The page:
Until 2015, some 7,000 new houses are being built in Houten-Zuid, following the same urban design principles as the existing Northern part of Houten, but with some differences. The body of water to the east is large in comparison with water bodies in the old parts of Houten. The pentagonal green zone in Houten-Zuid embracing the centre is different from the greenzone in Houten-Noord, which runs through the whole city in a linear structure, crossing the new city centre and with larger parks at either end. Another difference is that in some places cars share the road with bicycle paths (this concept was later applied in the northern part as well). The southern part was also designed by Robert Derks and his office for urban design Stedebouw BV.



Houten has two railway stations, Houten (opened in 1868, closed in 1934, re-opened on a different location in 1982 and restructured in 2010) and Houten Castellum (opened in 2010). These stations are served by local commuter trains to Utrecht (northbound) and Geldermalsen (southbound, with subsequent connections to Tiel and 's-Hertogenbosch/Breda). The railway has been doubled from two tracks to four, to accommodate for an extra stop at Castellum with a frequency of four trains per hour in each direction.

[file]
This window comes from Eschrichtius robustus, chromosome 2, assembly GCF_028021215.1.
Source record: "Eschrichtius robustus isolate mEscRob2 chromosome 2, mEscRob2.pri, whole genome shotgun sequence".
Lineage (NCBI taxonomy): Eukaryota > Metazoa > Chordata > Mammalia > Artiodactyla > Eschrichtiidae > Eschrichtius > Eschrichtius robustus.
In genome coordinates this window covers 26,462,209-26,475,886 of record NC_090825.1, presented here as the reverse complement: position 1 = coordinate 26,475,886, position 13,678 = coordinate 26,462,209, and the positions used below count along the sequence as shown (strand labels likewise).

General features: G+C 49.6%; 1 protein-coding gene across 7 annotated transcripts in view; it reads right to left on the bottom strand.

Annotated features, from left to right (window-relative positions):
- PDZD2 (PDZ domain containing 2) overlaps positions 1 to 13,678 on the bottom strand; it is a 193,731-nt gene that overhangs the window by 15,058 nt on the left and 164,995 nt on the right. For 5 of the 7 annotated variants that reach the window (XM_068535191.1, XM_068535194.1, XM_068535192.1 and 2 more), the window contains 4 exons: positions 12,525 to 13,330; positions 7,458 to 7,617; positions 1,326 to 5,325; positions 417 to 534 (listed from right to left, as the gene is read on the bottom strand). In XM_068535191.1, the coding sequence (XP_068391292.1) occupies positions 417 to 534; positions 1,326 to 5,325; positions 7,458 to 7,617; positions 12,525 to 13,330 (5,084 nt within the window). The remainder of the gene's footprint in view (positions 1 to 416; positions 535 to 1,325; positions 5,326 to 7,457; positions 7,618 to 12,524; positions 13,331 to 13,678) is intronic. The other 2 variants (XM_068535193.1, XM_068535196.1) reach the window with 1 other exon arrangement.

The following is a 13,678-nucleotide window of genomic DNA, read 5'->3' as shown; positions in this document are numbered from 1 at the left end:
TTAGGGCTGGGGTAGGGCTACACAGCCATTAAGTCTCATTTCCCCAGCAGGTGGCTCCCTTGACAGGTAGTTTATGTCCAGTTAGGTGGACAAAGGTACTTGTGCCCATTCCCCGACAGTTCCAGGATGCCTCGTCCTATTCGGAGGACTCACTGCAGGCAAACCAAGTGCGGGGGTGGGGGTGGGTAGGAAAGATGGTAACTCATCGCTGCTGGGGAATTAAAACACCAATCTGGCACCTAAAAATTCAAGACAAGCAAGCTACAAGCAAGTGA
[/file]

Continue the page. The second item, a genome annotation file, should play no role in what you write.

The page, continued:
Busses travel to regional destinations, such as Nieuwegein and Utrecht.


Like most Dutch cities, Houten is well adapted to the high number of cyclists. Unlike other cities Houten is built around a system of car-free public space combined with the infrastructure for slow traffic. The design principle of separating cycling and walking from car traffic has been pushed to the limit. Houten is unique in this. Cycling comfort and safety are extremely high (optimal), even by Dutch standards. A large network of bike paths makes it convenient to cycle to various destinations and within the town the bike is the most popular means of transport.

On October 29, 2008, Houten was chosen as Fietsstad 2008 — the top BikeCity of the Netherlands for 2008.[6] The same happened on January 16, 2018, when Houten was praised for its best all round cycling characteristics and again voted the best Fietsstad 2018 — the nations top BikeCity for 2018. Since the first bicycle city election (held every two years) in 2002 Houten is the only one that managed to win the title twice. The city of Houten is known as, nationally and internationally, and in growing interest from home and abroad, as the worlds best practical example for bicycle friendliness. A growing number of groups with politicians, developers, designers and students visit cycling city Houten for study purposes and inspiration.